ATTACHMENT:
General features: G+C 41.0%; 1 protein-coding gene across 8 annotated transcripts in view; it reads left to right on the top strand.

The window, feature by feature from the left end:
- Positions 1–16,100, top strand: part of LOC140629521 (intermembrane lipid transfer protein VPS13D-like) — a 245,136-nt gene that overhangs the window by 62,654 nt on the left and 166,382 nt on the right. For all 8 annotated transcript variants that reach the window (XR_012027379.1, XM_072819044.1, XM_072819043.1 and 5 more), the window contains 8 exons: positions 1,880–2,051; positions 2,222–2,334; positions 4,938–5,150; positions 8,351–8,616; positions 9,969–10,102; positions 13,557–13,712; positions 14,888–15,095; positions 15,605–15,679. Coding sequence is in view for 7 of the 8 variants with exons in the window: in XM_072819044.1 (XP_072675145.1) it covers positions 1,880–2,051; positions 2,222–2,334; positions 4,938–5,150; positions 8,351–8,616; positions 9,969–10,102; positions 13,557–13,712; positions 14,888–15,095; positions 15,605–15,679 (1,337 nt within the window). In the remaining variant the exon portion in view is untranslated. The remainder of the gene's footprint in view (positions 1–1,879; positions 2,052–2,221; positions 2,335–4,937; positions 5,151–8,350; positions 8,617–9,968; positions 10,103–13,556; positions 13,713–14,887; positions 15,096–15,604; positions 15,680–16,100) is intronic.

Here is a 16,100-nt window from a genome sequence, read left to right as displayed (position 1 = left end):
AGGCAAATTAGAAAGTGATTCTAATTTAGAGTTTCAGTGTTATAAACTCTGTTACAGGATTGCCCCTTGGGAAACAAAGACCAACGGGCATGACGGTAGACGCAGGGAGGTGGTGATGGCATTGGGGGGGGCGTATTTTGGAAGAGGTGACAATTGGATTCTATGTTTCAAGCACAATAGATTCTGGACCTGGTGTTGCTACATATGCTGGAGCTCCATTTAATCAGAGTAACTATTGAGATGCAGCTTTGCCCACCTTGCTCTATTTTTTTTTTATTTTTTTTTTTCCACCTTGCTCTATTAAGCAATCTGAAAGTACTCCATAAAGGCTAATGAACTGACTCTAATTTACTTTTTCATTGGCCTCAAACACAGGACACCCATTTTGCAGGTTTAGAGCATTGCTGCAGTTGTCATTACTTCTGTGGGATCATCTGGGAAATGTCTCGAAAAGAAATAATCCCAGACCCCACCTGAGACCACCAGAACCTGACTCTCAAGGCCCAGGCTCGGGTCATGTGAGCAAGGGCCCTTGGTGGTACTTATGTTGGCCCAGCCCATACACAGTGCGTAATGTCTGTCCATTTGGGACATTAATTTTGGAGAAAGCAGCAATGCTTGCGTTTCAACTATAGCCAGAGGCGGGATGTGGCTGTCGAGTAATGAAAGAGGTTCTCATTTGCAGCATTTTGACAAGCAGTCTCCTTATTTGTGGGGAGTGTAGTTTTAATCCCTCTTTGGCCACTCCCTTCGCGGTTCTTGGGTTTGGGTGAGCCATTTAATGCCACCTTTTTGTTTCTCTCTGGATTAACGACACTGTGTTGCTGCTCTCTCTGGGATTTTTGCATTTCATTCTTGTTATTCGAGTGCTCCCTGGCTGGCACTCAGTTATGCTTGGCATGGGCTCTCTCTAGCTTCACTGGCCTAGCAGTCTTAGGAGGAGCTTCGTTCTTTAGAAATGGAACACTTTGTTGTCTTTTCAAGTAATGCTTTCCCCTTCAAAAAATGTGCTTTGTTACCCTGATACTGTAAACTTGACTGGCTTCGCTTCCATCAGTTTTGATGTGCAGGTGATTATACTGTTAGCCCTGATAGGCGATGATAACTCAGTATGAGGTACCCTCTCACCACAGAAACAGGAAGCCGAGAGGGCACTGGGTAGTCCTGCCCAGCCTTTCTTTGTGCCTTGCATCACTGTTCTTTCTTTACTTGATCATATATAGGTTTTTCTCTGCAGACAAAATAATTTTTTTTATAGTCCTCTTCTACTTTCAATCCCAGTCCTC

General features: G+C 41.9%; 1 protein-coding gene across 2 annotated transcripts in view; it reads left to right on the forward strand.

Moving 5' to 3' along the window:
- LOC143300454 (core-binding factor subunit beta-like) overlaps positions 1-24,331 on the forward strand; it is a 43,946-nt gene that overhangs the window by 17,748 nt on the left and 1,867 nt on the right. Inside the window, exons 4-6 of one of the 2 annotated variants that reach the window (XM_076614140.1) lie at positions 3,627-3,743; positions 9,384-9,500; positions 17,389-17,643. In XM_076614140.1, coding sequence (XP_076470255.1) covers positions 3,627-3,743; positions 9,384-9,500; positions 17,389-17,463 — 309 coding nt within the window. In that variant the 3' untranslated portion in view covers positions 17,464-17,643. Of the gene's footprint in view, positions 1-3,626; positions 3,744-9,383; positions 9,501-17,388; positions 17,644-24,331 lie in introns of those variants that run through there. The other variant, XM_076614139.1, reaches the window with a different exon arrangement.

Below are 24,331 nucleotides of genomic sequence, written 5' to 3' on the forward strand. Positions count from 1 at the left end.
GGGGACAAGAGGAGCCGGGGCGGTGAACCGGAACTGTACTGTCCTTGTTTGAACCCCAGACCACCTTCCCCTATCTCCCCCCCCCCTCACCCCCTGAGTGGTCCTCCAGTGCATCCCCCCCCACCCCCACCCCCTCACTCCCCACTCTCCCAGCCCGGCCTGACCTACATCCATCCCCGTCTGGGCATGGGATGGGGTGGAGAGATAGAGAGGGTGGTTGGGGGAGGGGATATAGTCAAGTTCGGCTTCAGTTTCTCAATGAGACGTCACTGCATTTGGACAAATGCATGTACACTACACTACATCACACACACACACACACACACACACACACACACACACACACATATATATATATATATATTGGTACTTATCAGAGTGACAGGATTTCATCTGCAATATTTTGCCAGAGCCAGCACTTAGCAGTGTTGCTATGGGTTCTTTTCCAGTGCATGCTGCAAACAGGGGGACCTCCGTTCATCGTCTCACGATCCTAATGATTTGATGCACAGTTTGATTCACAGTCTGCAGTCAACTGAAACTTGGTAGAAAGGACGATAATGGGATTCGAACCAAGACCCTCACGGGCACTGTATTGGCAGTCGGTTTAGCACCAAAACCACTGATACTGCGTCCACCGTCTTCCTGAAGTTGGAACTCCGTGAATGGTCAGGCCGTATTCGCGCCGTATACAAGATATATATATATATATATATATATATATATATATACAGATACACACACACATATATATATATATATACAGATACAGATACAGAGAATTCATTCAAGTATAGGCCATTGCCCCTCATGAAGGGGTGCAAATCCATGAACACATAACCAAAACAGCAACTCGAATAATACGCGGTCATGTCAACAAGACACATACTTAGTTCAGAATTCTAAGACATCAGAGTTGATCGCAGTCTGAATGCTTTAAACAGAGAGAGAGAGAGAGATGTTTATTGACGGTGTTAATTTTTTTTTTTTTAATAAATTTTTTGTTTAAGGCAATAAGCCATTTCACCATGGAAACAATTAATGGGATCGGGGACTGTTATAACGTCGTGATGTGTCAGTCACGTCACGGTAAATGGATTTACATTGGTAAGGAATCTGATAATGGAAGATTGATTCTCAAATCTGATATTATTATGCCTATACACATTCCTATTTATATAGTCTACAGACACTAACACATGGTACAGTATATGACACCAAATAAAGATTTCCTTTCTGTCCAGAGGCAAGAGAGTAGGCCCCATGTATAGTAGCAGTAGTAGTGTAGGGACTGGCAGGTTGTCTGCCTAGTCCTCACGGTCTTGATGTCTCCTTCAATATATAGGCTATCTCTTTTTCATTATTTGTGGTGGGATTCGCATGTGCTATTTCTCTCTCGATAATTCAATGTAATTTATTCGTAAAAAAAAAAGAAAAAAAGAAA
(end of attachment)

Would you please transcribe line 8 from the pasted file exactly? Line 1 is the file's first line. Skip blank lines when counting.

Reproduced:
- LOC143300454 (core-binding factor subunit beta-like) overlaps positions 1-24,331 on the forward strand; it is a 43,946-nt gene that overhangs the window by 17,748 nt on the left and 1,867 nt on the right. Inside the window, exons 4-6 of one of the 2 annotated variants that reach the window (XM_076614140.1) lie at positions 3,627-3,743; positions 9,384-9,500; positions 17,389-17,643. In XM_076614140.1, coding sequence (XP_076470255.1) covers positions 3,627-3,743; positions 9,384-9,500; positions 17,389-17,463 — 309 coding nt within the window. In that variant the 3' untranslated portion in view covers positions 17,464-17,643. Of the gene's footprint in view, positions 1-3,626; positions 3,744-9,383; positions 9,501-17,388; positions 17,644-24,331 lie in introns of those variants that run through there. The other variant, XM_076614139.1, reaches the window with a different exon arrangement.